Healing The Family System: Who Should Be Involved
During treatment, avoiding or covering up sensitive issues in a family system such as affairs, deaths, addictions, or traumas is likely to impede the healing process and perpetuate dysfunction. By making the covert overt, however, and re framing uncomfortable facts in a manner that makes them safer to discuss, a family systems therapist can help accelerate the healing process.
Since the family is a dynamic system comprised of deeply interdependent members, the more members who participate in treatment the better. In most cases this is true regardless of their past role in the family. Even those who in the past have been estranged or have had a disruptive role in the family can often add immensely to the therapeutic process. But there are exceptions.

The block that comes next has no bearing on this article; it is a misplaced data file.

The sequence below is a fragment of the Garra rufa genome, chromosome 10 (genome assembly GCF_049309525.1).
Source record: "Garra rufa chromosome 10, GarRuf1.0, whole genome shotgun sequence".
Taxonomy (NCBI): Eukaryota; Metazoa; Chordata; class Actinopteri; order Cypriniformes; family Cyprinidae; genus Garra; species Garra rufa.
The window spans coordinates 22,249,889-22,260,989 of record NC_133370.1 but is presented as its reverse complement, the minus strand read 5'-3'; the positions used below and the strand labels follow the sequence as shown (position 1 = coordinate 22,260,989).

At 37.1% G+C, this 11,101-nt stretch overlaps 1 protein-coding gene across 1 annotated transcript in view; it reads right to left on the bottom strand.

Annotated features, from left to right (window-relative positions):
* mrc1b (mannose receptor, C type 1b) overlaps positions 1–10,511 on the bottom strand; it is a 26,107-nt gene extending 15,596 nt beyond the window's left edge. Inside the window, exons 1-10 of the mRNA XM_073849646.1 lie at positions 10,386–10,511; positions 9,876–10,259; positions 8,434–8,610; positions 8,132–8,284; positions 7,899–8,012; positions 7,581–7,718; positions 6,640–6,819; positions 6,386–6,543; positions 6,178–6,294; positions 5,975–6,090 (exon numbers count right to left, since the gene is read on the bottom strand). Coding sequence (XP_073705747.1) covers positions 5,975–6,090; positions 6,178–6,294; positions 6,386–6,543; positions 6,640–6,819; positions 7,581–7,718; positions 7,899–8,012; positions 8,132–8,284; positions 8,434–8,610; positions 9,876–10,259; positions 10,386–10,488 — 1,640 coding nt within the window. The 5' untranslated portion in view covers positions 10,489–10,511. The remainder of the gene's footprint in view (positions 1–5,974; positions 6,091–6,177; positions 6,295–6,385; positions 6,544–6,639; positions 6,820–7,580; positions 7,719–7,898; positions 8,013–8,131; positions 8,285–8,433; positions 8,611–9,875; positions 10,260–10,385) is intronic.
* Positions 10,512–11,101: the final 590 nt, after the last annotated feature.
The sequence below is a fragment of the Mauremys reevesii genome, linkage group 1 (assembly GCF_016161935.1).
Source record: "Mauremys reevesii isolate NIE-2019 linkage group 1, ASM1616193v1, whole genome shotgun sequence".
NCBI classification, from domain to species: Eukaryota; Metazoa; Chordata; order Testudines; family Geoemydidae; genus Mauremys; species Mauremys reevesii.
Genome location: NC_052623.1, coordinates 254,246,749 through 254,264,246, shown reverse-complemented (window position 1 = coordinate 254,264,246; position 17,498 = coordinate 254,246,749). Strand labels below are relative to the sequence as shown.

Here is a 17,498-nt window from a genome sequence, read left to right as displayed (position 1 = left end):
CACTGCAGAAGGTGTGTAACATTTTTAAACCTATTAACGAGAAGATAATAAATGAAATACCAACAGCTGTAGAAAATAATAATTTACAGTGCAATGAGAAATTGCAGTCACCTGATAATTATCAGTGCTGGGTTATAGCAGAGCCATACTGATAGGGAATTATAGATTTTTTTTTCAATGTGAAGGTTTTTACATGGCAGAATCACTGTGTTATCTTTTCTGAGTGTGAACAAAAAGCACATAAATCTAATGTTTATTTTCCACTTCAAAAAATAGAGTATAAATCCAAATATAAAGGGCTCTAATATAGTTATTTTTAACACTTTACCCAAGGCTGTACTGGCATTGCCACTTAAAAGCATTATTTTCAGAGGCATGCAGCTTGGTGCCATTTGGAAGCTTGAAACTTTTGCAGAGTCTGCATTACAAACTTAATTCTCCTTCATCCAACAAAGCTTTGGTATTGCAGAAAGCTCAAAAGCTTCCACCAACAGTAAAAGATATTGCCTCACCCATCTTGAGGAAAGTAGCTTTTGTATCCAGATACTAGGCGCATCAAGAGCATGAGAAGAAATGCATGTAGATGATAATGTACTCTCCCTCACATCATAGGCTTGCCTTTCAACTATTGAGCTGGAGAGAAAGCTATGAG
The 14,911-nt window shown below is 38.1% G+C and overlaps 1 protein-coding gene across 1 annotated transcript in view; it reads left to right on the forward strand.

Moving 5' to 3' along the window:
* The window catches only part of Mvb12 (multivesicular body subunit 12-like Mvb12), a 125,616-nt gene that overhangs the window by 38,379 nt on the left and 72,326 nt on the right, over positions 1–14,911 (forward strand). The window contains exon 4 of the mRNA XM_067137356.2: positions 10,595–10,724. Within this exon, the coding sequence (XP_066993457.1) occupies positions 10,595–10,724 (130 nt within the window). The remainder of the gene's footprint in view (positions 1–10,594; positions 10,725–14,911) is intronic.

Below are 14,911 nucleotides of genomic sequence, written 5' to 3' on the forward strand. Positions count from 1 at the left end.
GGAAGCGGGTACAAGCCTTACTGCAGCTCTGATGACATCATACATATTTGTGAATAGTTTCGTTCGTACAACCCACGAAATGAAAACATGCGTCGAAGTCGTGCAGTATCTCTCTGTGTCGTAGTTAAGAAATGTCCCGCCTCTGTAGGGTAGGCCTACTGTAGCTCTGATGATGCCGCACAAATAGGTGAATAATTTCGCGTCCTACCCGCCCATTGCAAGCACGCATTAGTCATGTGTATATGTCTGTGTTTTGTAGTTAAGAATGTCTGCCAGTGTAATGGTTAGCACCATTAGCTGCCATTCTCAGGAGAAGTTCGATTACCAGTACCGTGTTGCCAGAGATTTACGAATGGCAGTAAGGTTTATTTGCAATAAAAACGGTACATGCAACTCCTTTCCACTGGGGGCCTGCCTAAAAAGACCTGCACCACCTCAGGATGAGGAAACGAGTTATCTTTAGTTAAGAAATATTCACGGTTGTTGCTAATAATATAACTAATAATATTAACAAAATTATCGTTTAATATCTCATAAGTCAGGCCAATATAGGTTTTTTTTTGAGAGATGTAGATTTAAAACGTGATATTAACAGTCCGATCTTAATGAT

In some cases, a family member may be temporarily excluded from the treatment process. An example may be an alcoholic father who is held off until the mother and daughter (a dyad, or two-person relationship) develop some skills and resiliencies to engage the father in new ways. Then the father may be reintroduced into the process for more systemic healing.
There are also rare cases in which a family member may be permanently excluded from the treatment process. Generally we make these exclusions in order to preserve the physical or emotional safety of other family members, such as in cases of past physical or sexual abuse when the perpetrator’s involvement would introduce a risk of retraumatization or revictimization.
For most families, however, the more members who participate in the therapeutic process the better. In family systems theory, which we practice at New Haven, the whole is always viewed as greater than the sum of its parts. This means that we can gain a much better understanding of the client’s behaviors and opportunities for healing if we have access to the whole family system to which she belongs.